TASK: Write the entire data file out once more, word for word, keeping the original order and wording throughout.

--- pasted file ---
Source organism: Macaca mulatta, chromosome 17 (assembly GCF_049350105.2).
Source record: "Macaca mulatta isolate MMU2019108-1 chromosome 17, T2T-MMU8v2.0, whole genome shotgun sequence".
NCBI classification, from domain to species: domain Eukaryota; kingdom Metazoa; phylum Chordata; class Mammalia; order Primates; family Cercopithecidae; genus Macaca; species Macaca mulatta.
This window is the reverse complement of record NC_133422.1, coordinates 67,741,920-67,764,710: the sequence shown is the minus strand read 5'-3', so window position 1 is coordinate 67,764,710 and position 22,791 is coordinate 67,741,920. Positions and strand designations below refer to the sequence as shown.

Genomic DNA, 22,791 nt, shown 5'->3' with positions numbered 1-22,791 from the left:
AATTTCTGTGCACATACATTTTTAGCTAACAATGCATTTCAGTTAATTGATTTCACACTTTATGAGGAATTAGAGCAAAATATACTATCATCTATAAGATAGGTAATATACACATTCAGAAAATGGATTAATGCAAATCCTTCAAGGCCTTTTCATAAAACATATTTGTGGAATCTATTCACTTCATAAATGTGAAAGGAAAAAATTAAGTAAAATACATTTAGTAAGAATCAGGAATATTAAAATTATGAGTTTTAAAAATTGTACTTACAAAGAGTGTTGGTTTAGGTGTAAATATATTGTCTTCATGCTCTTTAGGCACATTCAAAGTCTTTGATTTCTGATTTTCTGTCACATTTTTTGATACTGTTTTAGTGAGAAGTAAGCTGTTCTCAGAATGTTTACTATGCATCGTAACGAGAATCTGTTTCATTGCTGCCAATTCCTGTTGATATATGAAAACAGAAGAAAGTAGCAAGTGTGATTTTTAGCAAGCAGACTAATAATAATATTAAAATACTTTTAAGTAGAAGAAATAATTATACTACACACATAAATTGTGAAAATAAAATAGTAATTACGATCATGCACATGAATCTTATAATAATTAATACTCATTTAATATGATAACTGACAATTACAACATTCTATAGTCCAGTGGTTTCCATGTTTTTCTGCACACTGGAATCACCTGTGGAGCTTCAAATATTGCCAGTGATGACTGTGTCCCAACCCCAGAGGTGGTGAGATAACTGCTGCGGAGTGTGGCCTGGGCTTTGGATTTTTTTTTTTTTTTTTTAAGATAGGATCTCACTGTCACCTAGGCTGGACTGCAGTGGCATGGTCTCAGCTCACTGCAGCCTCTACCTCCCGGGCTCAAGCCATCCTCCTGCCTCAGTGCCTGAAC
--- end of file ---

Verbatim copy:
Source organism: Macaca mulatta, chromosome 17 (assembly GCF_049350105.2).
Source record: "Macaca mulatta isolate MMU2019108-1 chromosome 17, T2T-MMU8v2.0, whole genome shotgun sequence".
NCBI classification, from domain to species: domain Eukaryota; kingdom Metazoa; phylum Chordata; class Mammalia; order Primates; family Cercopithecidae; genus Macaca; species Macaca mulatta.
This window is the reverse complement of record NC_133422.1, coordinates 67,741,920-67,764,710: the sequence shown is the minus strand read 5'-3', so window position 1 is coordinate 67,764,710 and position 22,791 is coordinate 67,741,920. Positions and strand designations below refer to the sequence as shown.

Genomic DNA, 22,791 nt, shown 5'->3' with positions numbered 1-22,791 from the left:
AATTTCTGTGCACATACATTTTTAGCTAACAATGCATTTCAGTTAATTGATTTCACACTTTATGAGGAATTAGAGCAAAATATACTATCATCTATAAGATAGGTAATATACACATTCAGAAAATGGATTAATGCAAATCCTTCAAGGCCTTTTCATAAAACATATTTGTGGAATCTATTCACTTCATAAATGTGAAAGGAAAAAATTAAGTAAAATACATTTAGTAAGAATCAGGAATATTAAAATTATGAGTTTTAAAAATTGTACTTACAAAGAGTGTTGGTTTAGGTGTAAATATATTGTCTTCATGCTCTTTAGGCACATTCAAAGTCTTTGATTTCTGATTTTCTGTCACATTTTTTGATACTGTTTTAGTGAGAAGTAAGCTGTTCTCAGAATGTTTACTATGCATCGTAACGAGAATCTGTTTCATTGCTGCCAATTCCTGTTGATATATGAAAACAGAAGAAAGTAGCAAGTGTGATTTTTAGCAAGCAGACTAATAATAATATTAAAATACTTTTAAGTAGAAGAAATAATTATACTACACACATAAATTGTGAAAATAAAATAGTAATTACGATCATGCACATGAATCTTATAATAATTAATACTCATTTAATATGATAACTGACAATTACAACATTCTATAGTCCAGTGGTTTCCATGTTTTTCTGCACACTGGAATCACCTGTGGAGCTTCAAATATTGCCAGTGATGACTGTGTCCCAACCCCAGAGGTGGTGAGATAACTGCTGCGGAGTGTGGCCTGGGCTTTGGATTTTTTTTTTTTTTTTTTAAGATAGGATCTCACTGTCACCTAGGCTGGACTGCAGTGGCATGGTCTCAGCTCACTGCAGCCTCTACCTCCCGGGCTCAAGCCATCCTCCTGCCTCAGTGCCTGAAC